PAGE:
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Tension As FG Accuses PDP Of Plotting To Overthrow Buhari



Security experts have warned that the Federal Government’s media attack on the opposition over an alleged plot to overthrow President Muhammadu Buhari could have a serious implication for the nation’s stability.

Top government officials and security chiefs, have in the past week, ramp up claims of an uncovered plot to overthrow President Buhari.

Even though some of the top officials, including Chief of Army Staff Tukur Buratai and Information Minister Lai Mohammed, specifically accused the opposition, especially Atiku Abubakar and the Peoples Democratic Party (PDP) of being behind the alleged plot, they have not offered any evidence to back their allegation.

Security experts have noted that some parts of Nigeria have already been placed on high alert — even though no one was yet sure whether there is any veracity to the government’s rhetoric.

Charging rhetoric

Buhari was elected president on March 28, 2015, and sworn-in on May 29 of that year. He will wrap up his first four-year term on May 29, barely two weeks’ time. But he will be immediately sworn-in again by noon on May 29, having been declared the winner of the 2019 presidential election in February.

The transition will be the sixth between successive civilians since Nigeria returned to a constitutional republic in 1999, after roughly 16 years of military grip starting in 1983.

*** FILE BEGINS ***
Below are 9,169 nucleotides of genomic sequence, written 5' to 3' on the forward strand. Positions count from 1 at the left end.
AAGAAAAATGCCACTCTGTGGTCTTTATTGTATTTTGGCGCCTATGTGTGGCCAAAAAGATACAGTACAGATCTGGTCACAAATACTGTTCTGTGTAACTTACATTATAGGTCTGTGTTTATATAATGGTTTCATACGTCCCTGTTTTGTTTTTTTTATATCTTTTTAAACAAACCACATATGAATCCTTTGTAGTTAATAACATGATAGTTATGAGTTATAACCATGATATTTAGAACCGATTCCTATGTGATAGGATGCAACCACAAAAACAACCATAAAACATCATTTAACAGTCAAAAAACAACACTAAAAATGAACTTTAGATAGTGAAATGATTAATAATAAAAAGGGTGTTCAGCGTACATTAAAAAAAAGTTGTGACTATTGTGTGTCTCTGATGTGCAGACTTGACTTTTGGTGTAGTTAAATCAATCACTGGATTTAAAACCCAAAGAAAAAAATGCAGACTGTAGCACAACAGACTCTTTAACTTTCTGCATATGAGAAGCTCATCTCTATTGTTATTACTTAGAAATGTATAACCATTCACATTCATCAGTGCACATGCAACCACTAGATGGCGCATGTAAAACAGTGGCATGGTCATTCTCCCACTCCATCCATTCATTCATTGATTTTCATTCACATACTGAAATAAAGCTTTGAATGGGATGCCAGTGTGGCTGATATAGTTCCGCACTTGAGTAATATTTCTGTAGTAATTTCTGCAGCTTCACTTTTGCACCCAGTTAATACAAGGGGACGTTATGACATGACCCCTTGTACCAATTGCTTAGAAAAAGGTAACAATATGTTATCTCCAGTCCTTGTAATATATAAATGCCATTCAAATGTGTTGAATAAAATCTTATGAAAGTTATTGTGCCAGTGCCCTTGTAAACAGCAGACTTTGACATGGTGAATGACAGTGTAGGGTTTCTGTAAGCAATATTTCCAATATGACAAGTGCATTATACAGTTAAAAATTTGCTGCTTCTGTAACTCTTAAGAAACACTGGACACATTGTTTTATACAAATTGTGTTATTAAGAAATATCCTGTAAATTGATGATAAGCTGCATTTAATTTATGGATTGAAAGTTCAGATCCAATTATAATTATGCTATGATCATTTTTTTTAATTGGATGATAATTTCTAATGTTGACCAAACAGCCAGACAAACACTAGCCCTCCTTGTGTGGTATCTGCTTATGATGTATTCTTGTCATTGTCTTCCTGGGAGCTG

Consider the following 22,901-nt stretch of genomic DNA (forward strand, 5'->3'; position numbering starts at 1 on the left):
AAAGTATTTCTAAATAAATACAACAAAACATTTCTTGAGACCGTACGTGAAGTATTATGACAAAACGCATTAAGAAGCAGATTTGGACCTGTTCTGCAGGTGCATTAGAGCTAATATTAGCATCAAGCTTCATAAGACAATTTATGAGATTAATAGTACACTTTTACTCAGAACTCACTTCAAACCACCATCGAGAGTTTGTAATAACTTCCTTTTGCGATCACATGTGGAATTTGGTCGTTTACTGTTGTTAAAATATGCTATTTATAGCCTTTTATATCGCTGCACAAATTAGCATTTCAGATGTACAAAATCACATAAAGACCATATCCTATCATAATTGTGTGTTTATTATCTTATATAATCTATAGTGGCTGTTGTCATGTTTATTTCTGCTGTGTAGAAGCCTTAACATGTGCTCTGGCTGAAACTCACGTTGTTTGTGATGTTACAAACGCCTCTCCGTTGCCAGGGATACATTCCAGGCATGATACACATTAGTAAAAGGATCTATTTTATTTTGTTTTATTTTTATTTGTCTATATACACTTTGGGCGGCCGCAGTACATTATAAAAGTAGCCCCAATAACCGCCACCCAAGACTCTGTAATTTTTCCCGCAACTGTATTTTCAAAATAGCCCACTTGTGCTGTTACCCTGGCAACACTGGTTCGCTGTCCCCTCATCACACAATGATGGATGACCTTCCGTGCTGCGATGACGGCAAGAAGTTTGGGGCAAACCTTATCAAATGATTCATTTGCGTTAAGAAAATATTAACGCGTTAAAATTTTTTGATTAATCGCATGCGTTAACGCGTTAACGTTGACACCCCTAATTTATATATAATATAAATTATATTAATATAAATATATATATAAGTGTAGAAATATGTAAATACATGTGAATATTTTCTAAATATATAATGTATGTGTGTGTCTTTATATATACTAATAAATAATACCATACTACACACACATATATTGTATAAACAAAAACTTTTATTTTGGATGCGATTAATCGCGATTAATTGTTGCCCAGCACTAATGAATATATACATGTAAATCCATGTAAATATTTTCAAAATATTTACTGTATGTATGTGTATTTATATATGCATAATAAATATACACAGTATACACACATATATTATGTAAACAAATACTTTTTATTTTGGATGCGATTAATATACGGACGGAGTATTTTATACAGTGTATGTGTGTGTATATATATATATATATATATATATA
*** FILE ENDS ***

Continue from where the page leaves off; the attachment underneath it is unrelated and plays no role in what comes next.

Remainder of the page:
But as government-wide activities intensified ahead of the swearing-in later this month, some administration officials and security chiefs launched a parallel assault against opposition elements, describing them as anti-democratic forces scheming to truncate the current dispensation.

The Nigerian Army led the charge against the purported plots with a statement that claimed the military had learnt of the sinister moves by some “mischievous elements.”

The statement, circulated by army spokesperson Sagir Musa, said the elements planned to scuttle Mr Buhari’s inauguration, and they had the support of some foreigners.

Neither Mr Abubakar nor the PDP reacted to the statement, and the tone of public criticism that followed it was largely mild.

But just when Nigerians were moving on from the controversial alarm, the military pushed out another statement alleging attempt on Nigeria’s democracy.

The Defence Headquarters, which coordinates the armed forces, said in the late-night statement on May 14 that a group had called for an interim government to replace Buhari.

The military said the demand for Buhari’s ouster was contained in a document issued by ‘a faceless’ Nigerian Continuity and Progress (NCP). It also condemned the “undemocratic and demonic actions of the author of the document.”

As with the first statement by the army, the Defence Headquarters alarm failed to gain traction in public debate, and Abubakar and the PDP equally ignored it.

But less than 24 hours later, three separate comments came from the army and the Buhari administration that elicited a scathing response from Abubakar’s office. The first comment came from Mr Buratai, who said at a meeting with federal lawmakers in Maiduguri that defeated politicians were plotting to undermine Buhari’s government.